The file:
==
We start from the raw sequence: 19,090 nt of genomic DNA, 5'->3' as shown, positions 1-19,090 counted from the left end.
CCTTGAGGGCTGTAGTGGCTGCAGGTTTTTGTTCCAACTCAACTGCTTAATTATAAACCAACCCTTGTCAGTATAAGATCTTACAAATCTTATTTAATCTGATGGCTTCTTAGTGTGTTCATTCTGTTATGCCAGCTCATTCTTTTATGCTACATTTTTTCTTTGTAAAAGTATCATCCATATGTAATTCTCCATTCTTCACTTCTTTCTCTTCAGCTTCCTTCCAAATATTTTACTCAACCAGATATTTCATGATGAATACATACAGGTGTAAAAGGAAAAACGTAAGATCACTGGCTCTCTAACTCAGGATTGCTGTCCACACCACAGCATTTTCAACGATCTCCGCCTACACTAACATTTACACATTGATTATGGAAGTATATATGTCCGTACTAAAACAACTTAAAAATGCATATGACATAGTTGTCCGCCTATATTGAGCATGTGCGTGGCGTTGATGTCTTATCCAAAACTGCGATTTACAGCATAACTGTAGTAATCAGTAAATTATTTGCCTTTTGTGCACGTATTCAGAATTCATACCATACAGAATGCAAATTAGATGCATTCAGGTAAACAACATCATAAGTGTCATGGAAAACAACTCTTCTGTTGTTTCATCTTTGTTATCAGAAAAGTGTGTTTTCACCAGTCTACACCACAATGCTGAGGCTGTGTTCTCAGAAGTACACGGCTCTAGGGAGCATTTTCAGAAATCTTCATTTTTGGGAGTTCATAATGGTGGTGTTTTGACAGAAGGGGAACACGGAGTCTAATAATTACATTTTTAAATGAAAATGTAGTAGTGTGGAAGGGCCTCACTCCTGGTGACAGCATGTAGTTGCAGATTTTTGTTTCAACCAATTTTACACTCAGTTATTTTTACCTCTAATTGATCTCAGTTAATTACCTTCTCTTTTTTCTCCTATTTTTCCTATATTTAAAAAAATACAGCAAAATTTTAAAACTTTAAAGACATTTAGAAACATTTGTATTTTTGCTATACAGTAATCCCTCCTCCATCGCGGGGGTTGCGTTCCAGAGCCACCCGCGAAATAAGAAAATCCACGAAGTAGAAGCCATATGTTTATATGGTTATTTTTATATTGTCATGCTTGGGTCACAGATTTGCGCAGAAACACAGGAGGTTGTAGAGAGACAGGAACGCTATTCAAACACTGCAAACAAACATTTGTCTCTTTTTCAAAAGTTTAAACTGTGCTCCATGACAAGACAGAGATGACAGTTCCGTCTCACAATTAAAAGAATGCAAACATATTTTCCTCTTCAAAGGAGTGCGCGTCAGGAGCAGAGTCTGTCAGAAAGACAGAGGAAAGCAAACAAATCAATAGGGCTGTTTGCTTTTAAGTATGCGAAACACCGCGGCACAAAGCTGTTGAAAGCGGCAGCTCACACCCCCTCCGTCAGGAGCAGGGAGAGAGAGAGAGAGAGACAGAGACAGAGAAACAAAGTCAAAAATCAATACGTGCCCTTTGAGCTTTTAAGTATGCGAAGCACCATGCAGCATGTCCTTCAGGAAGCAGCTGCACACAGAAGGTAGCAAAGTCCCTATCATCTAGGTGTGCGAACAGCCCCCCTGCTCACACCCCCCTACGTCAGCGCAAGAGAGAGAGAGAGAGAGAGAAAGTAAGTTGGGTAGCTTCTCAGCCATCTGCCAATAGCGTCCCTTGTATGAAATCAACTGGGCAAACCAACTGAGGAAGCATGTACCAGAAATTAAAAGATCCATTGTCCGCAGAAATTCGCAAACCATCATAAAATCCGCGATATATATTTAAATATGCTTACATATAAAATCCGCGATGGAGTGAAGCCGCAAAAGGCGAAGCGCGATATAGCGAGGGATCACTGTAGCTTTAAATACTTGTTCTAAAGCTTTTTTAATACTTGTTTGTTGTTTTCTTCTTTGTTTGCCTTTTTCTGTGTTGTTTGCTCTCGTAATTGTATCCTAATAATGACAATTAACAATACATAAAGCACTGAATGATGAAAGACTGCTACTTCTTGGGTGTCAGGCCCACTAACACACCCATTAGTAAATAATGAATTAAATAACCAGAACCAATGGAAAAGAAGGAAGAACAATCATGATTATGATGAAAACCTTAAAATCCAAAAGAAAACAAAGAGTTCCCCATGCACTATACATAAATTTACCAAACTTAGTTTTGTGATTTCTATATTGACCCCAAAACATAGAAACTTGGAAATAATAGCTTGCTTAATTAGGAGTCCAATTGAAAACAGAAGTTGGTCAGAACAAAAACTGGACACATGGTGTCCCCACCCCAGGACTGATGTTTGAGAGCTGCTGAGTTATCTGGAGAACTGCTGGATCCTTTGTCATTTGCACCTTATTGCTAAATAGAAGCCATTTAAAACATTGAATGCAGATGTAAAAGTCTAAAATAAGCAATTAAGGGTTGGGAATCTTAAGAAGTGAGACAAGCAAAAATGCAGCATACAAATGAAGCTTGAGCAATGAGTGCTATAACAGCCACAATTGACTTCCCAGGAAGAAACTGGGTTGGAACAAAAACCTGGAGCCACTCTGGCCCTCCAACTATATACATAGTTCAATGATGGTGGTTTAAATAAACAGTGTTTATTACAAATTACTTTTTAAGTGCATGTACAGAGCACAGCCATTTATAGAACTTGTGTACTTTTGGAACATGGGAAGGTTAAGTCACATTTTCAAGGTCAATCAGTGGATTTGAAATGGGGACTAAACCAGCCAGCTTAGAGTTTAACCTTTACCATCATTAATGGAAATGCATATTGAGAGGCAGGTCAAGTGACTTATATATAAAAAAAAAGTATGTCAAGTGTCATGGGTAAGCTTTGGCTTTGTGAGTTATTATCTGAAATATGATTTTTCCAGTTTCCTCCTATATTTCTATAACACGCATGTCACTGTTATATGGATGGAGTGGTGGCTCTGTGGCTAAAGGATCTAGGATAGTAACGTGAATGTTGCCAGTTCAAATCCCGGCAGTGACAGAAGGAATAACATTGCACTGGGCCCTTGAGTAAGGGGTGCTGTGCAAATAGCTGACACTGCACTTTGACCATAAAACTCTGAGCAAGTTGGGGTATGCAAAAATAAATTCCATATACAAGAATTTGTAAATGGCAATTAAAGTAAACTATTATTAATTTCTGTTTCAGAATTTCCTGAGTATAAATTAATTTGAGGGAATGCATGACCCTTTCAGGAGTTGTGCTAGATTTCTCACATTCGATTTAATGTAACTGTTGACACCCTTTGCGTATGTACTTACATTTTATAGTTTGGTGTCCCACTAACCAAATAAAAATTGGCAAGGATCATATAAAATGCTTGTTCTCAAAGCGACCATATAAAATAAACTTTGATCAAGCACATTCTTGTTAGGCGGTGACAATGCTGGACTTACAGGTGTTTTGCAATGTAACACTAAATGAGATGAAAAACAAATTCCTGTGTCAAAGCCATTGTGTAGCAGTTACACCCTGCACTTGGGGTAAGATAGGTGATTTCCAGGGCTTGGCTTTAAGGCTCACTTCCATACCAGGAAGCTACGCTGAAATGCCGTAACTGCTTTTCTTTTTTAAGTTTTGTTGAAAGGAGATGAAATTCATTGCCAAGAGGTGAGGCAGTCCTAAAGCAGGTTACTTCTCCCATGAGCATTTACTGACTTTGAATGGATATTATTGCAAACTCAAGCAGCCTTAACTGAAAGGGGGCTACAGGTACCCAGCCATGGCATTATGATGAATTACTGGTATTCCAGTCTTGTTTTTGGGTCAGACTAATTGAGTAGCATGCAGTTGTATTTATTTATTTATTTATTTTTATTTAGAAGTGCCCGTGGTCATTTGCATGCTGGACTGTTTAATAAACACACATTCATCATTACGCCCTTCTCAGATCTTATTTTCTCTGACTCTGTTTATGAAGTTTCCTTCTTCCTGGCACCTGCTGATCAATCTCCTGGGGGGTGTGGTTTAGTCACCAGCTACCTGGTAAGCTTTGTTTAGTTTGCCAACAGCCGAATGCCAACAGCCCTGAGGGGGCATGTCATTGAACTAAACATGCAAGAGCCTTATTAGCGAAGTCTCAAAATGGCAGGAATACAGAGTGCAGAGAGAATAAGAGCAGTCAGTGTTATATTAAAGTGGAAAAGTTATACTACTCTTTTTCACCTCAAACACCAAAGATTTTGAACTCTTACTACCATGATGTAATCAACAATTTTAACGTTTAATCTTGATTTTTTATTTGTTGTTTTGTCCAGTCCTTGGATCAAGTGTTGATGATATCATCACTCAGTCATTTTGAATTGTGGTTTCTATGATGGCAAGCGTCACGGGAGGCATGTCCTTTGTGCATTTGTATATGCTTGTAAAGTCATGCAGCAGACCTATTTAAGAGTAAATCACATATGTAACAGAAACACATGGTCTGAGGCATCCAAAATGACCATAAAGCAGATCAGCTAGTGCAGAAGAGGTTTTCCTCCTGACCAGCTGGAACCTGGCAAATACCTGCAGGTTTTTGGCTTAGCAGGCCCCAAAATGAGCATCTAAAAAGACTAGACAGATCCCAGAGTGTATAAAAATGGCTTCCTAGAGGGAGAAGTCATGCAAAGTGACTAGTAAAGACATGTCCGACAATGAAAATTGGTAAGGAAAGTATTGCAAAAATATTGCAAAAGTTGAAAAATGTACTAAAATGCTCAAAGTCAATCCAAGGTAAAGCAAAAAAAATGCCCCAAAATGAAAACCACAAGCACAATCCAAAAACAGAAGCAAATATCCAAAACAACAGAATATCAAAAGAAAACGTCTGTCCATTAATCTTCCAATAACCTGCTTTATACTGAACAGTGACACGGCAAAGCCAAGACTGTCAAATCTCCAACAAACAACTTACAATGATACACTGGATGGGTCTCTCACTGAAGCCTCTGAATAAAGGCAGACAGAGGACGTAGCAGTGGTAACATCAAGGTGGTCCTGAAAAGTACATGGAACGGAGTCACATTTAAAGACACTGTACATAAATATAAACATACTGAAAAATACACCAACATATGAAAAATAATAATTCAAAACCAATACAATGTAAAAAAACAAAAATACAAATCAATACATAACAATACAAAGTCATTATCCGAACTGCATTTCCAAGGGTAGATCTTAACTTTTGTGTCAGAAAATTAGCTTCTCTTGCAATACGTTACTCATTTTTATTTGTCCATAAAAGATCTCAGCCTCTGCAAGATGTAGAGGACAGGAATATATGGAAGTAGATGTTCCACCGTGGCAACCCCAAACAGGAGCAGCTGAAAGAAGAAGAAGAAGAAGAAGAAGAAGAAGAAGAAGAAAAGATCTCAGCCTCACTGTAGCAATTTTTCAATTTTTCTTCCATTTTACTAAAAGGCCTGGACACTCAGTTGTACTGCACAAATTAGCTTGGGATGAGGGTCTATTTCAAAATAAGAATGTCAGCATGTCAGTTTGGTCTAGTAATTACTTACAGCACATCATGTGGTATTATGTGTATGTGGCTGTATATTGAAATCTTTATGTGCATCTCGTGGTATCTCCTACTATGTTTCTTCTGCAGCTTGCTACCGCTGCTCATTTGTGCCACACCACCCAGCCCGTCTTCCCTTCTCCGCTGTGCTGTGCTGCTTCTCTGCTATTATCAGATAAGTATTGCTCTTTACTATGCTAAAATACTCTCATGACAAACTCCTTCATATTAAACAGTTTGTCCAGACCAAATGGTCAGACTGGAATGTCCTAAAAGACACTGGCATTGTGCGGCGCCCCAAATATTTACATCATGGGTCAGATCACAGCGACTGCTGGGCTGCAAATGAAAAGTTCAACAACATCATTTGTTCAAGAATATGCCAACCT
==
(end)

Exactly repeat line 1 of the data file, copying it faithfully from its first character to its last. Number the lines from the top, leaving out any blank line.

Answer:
We start from the raw sequence: 19,090 nt of genomic DNA, 5'->3' as shown, positions 1-19,090 counted from the left end.